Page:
Monday, January 15, 2007

Greetings

It’s such a pleasure to contribute to The Rap Sheet. Everyone has their story of finding the book, movie, or other artifact that somehow spoke to them, becoming a permanent influence or touchstone, and for me it was first uncovering the gritty and glamorous world of film noir. These were among the first movies I saw as a kid, sitting in front of the television on Saturday mornings. First, I came upon the canonical, especially Double Indemnity, which has a deathless power to transfix me (and countless others) to this day. From there, I fumbled my way through Out of the Past and Gilda towards Detour, Black Angel, Phantom Lady, The Locket, Fallen Angel, and on and on. Other than an adolescence-born love of James Ellroy, I didn’t come upon hard-boiled or noir fiction until graduate school, when I picked up a copy of The Postman Always Rings Twice and, as they say, I was hooked for life. As a means of justifying my reader’s tour through the hard-boiled and noir canon, I decided to write my dissertation on the subject and, eventually, still lovestruck, tried my hand at a novel in that vein myself. I’d imagine the source of my fascination is the source of many fans’.

For me, hard-boiled and noir both bring to life a corner of my imagination that, theretofore, I thought was mine alone. The world they paint may not be, exactly (Chandler to the contrary) the world we live in, but it’s a world we carry inside, a world of dark alleys, low ceilings, the faint sound of ice cubes and swooning jazz slipping under doorways, the weight of the past heavy in every step, the sense of danger, doom, and helpless love around every corner.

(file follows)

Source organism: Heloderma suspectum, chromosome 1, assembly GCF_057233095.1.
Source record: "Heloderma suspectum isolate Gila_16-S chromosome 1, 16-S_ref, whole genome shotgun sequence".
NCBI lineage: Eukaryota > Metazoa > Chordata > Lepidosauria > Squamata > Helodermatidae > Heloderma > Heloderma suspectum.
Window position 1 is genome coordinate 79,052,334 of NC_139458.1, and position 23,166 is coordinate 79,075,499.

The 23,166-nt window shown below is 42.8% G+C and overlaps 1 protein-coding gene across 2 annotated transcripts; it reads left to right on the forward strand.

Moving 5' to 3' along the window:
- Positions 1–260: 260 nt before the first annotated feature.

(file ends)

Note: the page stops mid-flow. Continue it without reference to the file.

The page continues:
9 comments:

Anonymous said...

For me, it was Sunday afternoons watching hardboiled and noir films like THE MALTESE FALCON, and THE MAN WHO KNEW TOO MUCH. I would be very disappointed if a particular Sunday turned out to be something other than hardboiled.

And I think you make an excellent point: it evokes a private world, a private wish or hope perhaps, that is carried internally. This internal "view" enables the hardboiled writer to see those elements in the real world. And often those views are psychological or sociological elementally.

Unknown said...

Great post. And funny you mention Cain, Megan. I was just reading John Williams' BACK TO THE BADLANDS, which features a chapter on Vicki Hendricks, and it was POSTMAN that turned her on, too.

For me, weirdly enough, it was Cain's MILDRED PIERCE, which is almost a friggin' soap opera, that flipped the noir lightswitch in my head. (Along with Joe Lansdale's COLD IN JULY and Robert Ferrigno's HORSE LATITUDES.)

Megan Abbott said...

Oh yes, I love MILDRED PIERCE--it's always been funny to me that they felt the need to organize the movie around a murder, when the book is already plenty dark--yet in the strangest way. The mother-daughter relationship alone ... Laura Lippman wrote a great piece about it for Slate earlier in the year.

Anonymous said...

Welcome Megan. Looking forward to the posts and looking forward to meeting you on Jan 27th in Thousand Oaks.

Megan Abbott said...

Oh, likewise, Aldo--I'm so glad I'll have the chance to meet you!

Allan Guthrie said...

Anecdotally, at least, Cain would appear to be a writers writer. Big influence on me, too.

Al

Anonymous said...

Me too. But POSTMAN. I didn't know you were allowed to write books that good in that many pages. Also Thompson - as per usual, THE KILLER INSIDE ME.

I dunno, it just seemed like a familiar story. Then again, I did have an Uncle Lou, but we don't really talk about him.

Anonymous said...

Welcome, Megan. Great posts. Maybe you should start a blog of your own.

Anonymous said...

For me, I think it was The Thin Man that grabbed me first. That Myrna Loy.

And then it was on to The Maltese Falcon and The Big Sleep. By the time I was 10 I wanted a fedora and a .38 and a dame hanging on one arm.

Looking forward to your book, Megan. Hoping to catch you at the Mystery Bookstore in Westwood next weekend.